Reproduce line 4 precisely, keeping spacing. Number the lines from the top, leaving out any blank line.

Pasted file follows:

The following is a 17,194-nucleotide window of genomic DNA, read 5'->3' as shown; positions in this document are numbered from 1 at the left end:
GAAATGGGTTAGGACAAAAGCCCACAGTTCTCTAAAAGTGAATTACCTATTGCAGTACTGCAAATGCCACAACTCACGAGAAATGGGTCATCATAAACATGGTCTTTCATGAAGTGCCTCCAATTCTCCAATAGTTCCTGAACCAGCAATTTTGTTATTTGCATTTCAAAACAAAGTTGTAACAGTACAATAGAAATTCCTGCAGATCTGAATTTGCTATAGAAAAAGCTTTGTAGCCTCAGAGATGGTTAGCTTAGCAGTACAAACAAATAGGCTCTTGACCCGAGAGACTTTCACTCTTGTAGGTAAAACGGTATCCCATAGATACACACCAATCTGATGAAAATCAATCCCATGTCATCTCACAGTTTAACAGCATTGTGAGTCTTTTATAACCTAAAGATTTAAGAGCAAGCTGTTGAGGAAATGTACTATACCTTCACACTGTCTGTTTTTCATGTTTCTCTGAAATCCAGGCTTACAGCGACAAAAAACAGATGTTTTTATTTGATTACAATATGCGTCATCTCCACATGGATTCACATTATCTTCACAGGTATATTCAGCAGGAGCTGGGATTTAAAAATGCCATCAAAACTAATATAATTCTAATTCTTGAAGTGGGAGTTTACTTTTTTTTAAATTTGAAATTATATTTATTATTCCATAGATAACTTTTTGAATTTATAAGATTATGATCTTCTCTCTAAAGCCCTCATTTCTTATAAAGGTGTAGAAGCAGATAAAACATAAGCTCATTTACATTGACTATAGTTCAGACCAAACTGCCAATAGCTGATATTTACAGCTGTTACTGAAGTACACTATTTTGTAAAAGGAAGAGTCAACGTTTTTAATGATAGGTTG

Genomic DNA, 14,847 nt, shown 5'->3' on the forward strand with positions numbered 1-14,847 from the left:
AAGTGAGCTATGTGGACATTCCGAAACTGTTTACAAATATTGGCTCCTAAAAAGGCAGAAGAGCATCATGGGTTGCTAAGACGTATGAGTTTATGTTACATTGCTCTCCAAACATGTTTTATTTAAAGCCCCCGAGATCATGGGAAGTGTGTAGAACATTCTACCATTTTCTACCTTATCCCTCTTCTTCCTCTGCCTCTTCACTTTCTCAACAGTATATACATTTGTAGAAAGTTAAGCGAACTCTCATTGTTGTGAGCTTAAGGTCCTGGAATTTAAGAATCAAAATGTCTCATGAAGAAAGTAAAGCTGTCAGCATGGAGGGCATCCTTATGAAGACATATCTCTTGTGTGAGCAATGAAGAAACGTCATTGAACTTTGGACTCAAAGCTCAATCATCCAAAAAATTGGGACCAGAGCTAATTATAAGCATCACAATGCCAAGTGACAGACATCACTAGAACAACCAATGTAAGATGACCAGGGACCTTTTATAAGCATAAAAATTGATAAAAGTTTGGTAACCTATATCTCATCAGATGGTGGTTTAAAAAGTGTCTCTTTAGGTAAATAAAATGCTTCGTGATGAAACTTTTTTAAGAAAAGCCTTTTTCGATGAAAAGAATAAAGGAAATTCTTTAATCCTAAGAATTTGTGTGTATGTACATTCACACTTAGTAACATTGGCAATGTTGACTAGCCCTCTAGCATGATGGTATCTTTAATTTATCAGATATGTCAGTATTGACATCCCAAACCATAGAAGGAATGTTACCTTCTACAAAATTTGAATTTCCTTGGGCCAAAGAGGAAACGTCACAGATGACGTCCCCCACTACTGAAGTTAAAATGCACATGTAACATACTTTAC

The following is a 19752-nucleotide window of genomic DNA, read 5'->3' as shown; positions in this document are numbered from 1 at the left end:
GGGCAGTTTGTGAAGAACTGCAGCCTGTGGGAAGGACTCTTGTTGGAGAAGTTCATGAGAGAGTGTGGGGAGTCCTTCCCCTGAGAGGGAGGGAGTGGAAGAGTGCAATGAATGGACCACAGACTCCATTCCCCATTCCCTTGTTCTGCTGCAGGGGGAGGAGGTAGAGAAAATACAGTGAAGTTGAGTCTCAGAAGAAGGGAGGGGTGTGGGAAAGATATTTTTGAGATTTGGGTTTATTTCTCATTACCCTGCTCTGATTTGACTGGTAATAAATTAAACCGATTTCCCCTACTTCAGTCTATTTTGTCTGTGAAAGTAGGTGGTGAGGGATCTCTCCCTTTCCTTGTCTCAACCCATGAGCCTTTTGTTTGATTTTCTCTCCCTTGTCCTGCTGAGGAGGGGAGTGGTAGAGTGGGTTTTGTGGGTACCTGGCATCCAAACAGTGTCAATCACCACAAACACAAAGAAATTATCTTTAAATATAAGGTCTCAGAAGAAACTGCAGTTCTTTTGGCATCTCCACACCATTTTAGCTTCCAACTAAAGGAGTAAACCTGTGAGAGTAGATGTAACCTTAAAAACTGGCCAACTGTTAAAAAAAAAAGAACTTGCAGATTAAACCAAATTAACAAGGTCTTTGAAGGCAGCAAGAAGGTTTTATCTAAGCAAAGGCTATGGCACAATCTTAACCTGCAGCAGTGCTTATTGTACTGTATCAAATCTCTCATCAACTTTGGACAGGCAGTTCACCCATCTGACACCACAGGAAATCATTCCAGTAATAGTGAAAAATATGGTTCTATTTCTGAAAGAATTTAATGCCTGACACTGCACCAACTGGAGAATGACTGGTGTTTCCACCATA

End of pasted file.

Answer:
AAGTGAGCTATGTGGACATTCCGAAACTGTTTACAAATATTGGCTCCTAAAAAGGCAGAAGAGCATCATGGGTTGCTAAGACGTATGAGTTTATGTTACATTGCTCTCCAAACATGTTTTATTTAAAGCCCCCGAGATCATGGGAAGTGTGTAGAACATTCTACCATTTTCTACCTTATCCCTCTTCTTCCTCTGCCTCTTCACTTTCTCAACAGTATATACATTTGTAGAAAGTTAAGCGAACTCTCATTGTTGTGAGCTTAAGGTCCTGGAATTTAAGAATCAAAATGTCTCATGAAGAAAGTAAAGCTGTCAGCATGGAGGGCATCCTTATGAAGACATATCTCTTGTGTGAGCAATGAAGAAACGTCATTGAACTTTGGACTCAAAGCTCAATCATCCAAAAAATTGGGACCAGAGCTAATTATAAGCATCACAATGCCAAGTGACAGACATCACTAGAACAACCAATGTAAGATGACCAGGGACCTTTTATAAGCATAAAAATTGATAAAAGTTTGGTAACCTATATCTCATCAGATGGTGGTTTAAAAAGTGTCTCTTTAGGTAAATAAAATGCTTCGTGATGAAACTTTTTTAAGAAAAGCCTTTTTCGATGAAAAGAATAAAGGAAATTCTTTAATCCTAAGAATTTGTGTGTATGTACATTCACACTTAGTAACATTGGCAATGTTGACTAGCCCTCTAGCATGATGGTATCTTTAATTTATCAGATATGTCAGTATTGACATCCCAAACCATAGAAGGAATGTTACCTTCTACAAAATTTGAATTTCCTTGGGCCAAAGAGGAAACGTCACAGATGACGTCCCCCACTACTGAAGTTAAAATGCACATGTAACATACTTTAC